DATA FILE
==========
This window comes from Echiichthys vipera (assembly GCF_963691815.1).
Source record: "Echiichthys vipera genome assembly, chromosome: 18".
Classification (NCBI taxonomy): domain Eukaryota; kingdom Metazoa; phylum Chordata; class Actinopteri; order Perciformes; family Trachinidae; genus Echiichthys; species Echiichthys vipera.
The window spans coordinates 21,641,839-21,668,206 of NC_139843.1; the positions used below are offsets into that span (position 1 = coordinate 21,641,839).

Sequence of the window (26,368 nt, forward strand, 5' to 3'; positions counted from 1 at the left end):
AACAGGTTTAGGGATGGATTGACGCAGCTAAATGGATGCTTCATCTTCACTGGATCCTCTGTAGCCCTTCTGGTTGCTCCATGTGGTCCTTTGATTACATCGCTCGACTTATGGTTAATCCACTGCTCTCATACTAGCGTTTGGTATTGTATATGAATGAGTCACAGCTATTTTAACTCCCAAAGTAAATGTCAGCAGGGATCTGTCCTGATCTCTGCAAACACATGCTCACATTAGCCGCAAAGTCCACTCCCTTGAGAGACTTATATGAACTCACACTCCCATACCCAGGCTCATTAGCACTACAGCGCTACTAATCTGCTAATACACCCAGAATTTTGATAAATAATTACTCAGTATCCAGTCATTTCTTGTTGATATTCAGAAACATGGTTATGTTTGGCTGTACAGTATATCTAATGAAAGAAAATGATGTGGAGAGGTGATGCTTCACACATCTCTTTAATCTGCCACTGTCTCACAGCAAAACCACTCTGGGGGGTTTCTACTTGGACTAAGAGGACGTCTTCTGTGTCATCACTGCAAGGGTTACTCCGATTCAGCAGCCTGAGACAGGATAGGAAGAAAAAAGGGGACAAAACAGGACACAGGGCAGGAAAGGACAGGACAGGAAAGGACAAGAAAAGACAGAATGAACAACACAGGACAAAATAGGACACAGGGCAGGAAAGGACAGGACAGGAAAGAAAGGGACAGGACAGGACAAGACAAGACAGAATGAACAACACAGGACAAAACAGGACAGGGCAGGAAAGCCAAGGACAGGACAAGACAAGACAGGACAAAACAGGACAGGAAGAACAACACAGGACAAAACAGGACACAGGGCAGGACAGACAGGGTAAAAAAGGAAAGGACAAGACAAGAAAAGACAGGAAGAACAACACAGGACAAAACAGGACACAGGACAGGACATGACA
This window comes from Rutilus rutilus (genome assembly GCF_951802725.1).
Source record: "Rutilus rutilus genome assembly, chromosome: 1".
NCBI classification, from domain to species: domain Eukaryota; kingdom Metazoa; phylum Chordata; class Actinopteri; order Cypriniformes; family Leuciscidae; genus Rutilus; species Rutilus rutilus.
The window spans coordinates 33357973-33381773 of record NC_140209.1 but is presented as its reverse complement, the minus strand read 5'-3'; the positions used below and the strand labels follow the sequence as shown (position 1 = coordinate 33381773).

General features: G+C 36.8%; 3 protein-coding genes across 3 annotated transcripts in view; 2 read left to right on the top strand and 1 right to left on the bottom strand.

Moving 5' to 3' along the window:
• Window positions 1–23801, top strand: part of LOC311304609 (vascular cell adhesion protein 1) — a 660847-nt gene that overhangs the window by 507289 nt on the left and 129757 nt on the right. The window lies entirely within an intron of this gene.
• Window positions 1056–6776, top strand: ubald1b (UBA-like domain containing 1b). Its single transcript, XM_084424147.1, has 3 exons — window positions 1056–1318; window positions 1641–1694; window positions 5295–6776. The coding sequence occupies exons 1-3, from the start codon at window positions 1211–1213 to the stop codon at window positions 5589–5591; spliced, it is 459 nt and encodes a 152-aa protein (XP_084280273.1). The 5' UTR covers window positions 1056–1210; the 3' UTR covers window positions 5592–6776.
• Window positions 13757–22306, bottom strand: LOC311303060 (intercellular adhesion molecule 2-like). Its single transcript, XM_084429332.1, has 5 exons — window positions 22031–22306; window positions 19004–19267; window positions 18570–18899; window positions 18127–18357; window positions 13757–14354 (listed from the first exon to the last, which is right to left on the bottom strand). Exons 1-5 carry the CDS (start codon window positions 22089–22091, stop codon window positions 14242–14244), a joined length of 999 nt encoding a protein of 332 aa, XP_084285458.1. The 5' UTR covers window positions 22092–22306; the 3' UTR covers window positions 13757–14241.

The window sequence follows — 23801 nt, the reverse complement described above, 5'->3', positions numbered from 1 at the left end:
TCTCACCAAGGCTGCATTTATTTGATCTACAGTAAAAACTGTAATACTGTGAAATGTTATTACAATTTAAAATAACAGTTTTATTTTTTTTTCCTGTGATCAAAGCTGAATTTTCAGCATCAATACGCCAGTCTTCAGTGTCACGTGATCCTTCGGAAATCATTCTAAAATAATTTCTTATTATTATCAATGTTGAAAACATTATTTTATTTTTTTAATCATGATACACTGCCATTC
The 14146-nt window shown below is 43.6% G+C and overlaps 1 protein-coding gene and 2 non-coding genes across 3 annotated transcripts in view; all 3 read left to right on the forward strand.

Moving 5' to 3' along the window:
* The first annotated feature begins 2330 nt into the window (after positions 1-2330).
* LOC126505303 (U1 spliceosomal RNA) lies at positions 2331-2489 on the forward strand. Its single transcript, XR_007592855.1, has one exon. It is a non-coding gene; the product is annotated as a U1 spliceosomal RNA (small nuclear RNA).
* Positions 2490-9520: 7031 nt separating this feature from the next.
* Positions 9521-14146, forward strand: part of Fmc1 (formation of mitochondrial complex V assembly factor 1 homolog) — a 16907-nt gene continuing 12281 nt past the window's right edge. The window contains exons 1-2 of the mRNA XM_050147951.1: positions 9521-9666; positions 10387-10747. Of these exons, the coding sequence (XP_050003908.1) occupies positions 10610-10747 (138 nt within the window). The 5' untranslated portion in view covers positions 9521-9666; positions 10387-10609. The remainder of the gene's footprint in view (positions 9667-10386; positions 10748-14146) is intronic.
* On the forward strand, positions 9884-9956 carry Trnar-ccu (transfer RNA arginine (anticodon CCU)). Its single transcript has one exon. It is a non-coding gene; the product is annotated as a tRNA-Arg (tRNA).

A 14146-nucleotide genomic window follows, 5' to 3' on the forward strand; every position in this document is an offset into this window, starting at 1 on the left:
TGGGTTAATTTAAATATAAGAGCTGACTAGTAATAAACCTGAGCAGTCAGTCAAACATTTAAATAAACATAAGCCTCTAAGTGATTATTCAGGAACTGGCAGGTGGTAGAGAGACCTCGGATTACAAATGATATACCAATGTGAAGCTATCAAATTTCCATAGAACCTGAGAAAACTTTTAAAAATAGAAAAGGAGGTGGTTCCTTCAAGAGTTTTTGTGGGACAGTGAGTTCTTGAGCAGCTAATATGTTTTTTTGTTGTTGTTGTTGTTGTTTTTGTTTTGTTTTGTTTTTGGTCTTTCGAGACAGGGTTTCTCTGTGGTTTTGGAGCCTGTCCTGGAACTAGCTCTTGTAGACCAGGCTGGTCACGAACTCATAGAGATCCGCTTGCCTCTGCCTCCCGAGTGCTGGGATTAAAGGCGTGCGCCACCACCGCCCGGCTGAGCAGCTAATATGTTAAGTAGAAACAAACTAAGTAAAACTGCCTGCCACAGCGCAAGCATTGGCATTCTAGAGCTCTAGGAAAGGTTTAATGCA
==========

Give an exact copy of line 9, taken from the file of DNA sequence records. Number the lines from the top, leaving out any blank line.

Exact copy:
NCBI classification, from domain to species: domain Eukaryota; kingdom Metazoa; phylum Chordata; class Actinopteri; order Cypriniformes; family Leuciscidae; genus Rutilus; species Rutilus rutilus.